Our first approach was to identify the applications that use ARCore functionality. The following table provides information about the popular ARCore applications we selected.


App Name

Play Store Link


Google Expeditions


Google Translate

Google Expeditions allows users to explore AR objects such as historical landmarks or visit outer space.

Using Google Translate, users can input words or phrases in one language by speaking, typing, or sending a photo to translate to another language.

We used these benchmarking tools to measure FPS on the ARCore output:

  1. cafca2 tool (internally developed tool)
  2. Gamebench  (

These tools are user friendly and simple to use. Detailed procedures for setting up the tool and capturing the FPS is documented by the tool vendors, however, a summary is provided below for reference.

Using the cafca2 tool:

  1. Push the FPS app to the Chromebook using the script provided in the test bundle.
  2. Execute the script given and launch the application.
  3. Run the AR app on your target Chromebook. Ensure that content picked up has overlapped images and runs for at least 2 minutes.
  4. FPS rate will be displayed on the screen at the same time as the app is executed.


Using the Gamebench tool:

  1. Push the Gamebench App and other jar files to the Chromebook.
  2. Execute the jar file, which automatically launches the Gamebench App.
  3. Launch the AR app on your Chromebook.
  4. You will see the AR app listed in the Gamebench dashboard.
  5. Run the AR app on your target Chromebook – Ensure that content picked up has overlapped images and runs for at least 2 minutes.
  6. FPS rate will be displayed on the screen at the same time as the app is executed.


Our Evaluation Platform is Google Pixel Slate, which uses Intel® m3-8100Y Processor with 2 cores. The processor base frequency is 1.05 GHz and can reach up to 3.4 GHz in Turbo mode. The memory available in the device is 8 GB. Latest ChromeOS version R74 with Android Pie is loaded in the device. We ensured that “Internet Speed Test” was executed before collecting the data to confirm the internet bandwidth is same while execution of the tests. The apps are sideloaded to the system and tests are applied. Refer to Figure 3 for FPS display results.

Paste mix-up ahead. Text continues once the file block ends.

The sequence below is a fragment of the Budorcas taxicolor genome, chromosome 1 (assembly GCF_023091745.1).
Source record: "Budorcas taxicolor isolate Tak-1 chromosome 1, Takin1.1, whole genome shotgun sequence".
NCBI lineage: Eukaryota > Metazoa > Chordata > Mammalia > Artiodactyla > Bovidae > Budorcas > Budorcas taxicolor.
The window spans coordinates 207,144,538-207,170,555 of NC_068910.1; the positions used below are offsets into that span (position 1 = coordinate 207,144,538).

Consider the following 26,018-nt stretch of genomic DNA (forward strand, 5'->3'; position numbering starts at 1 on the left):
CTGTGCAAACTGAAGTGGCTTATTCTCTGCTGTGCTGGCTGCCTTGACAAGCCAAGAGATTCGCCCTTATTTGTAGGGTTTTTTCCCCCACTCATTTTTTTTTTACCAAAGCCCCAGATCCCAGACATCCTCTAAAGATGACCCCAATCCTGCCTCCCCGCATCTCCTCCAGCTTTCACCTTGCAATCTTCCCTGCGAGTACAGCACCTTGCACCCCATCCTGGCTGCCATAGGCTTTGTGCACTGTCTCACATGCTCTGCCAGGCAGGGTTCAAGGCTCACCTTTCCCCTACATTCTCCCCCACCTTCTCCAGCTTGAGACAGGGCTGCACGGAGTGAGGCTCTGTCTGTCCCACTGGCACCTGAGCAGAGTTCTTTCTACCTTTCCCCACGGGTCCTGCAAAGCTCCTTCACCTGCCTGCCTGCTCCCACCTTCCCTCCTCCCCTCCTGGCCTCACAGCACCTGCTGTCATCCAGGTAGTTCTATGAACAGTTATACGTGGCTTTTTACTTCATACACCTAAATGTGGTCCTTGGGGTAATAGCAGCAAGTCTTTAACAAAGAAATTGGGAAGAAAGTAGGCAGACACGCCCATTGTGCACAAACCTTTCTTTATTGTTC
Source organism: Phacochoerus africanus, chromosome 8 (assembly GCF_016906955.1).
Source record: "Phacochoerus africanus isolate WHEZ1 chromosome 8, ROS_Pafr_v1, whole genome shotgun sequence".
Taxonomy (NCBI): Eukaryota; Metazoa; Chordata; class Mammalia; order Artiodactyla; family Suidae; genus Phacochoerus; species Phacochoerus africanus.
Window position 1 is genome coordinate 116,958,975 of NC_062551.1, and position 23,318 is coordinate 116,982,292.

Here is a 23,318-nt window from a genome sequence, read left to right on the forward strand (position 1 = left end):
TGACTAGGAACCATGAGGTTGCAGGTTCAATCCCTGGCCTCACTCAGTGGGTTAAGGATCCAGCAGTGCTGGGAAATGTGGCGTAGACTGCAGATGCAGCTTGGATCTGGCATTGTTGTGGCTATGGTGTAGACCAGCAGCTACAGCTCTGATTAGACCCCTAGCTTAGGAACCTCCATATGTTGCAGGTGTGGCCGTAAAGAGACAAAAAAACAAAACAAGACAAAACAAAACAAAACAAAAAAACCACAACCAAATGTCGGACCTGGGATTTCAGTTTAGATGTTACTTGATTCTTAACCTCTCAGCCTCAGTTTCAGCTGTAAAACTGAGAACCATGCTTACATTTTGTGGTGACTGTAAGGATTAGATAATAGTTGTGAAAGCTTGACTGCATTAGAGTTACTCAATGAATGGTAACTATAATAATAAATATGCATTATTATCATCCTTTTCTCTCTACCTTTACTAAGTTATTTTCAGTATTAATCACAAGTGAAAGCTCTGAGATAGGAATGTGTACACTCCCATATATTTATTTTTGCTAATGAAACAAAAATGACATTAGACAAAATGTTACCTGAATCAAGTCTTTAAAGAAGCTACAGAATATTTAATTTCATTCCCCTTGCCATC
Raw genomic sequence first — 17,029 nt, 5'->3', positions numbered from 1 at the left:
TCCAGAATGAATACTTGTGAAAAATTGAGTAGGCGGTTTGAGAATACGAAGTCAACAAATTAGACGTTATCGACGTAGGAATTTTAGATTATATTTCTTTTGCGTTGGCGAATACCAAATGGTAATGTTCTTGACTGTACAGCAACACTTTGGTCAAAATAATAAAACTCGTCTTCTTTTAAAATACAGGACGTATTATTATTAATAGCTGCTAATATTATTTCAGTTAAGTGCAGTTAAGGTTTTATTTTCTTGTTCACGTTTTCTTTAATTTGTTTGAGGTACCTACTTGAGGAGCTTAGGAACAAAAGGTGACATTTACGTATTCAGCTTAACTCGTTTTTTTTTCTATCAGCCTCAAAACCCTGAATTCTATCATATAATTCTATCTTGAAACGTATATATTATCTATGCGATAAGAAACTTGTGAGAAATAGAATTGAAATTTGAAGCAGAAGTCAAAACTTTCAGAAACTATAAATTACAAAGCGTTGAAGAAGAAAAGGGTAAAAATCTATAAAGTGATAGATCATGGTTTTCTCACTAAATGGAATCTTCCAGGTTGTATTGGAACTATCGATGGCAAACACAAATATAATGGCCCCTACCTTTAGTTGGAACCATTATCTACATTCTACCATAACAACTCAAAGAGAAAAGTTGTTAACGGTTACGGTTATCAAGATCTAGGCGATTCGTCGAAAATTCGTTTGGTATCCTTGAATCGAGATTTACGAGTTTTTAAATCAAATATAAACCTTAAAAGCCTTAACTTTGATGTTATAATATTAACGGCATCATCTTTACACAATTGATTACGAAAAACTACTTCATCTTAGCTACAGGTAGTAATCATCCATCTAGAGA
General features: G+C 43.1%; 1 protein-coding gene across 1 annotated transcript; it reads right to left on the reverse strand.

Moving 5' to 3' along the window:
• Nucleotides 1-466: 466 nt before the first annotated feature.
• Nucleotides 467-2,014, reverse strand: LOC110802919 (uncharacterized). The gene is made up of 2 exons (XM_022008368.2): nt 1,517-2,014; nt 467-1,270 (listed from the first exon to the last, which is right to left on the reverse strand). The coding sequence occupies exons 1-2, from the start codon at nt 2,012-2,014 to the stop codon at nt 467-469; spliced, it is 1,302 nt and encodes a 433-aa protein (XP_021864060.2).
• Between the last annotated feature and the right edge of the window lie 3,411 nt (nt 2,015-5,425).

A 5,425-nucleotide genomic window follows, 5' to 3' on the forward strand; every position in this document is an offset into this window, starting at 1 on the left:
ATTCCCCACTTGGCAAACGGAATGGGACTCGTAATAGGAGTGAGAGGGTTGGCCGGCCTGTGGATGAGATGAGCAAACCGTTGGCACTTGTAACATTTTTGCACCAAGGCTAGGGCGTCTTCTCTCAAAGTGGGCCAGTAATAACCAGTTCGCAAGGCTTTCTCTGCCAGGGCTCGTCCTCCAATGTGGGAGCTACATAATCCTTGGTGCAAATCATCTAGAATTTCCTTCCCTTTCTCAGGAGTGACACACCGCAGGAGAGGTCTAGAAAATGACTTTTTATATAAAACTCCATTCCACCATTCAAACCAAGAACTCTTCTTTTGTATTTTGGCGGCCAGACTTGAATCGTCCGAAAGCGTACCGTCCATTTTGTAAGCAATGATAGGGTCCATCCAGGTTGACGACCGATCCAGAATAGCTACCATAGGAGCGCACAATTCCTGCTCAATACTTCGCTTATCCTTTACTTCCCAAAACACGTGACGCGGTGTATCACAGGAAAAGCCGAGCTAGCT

Figure 3: Dynamic FPS Display by cafca2 and GameBench Tool

Refer to the table below, which shows FPS data for different use cases for Google ARCore Apps.


Use Case


Google Expeditions



Google Expeditions

African Instruments


Google Translate

How are you? Text Msg


Google Translate

How are you? You are Good? Text Msg



The goal was to provide an overview of ARCore App and performance measurement of ARCore in Chromebooks. In summary, we can conclude that good FPS score potential reflects to the ARCore performance on the Chromebook. Email to ask questions, or discuss issues:,


This article was written by Jaishankar Rajendran, Biboshan Banerjee, and BC, Anuvarshini who are members of Google OS Run Times Team at Intel Technology India Pvt. Ltd.


Tests document performance of components on a particular test, in specific systems. Differences in hardware, software, or configuration will affect actual performance. Consult other sources of information to evaluate performance as you consider your purchase. For more complete information about performance and benchmark results, visit


ChromeBook: Google Pixel Slate

Software: Android 9.0, OpenGL ES GLSL ES 3.1 Mesa, Vulkan 1.0.76 Support

Hardware: Intel® m3-8100 Processor, 2x3.4 GHz CPU, 8GB RAM

Intel technologies’ features and benefits depend on system configuration and may require enabled hardware, software or service activation. Performance varies depending on system configuration. No computer system can be absolutely secure. Check with your system manufacturer or retailer or learn more at


[1]   “AR are perfect for Chromebooks", [Online]. Available:

[2]   AR definition

[3]   "Augmented Reality," [Online]. Available:

[4]   "AR Concepts," [Online]. Available: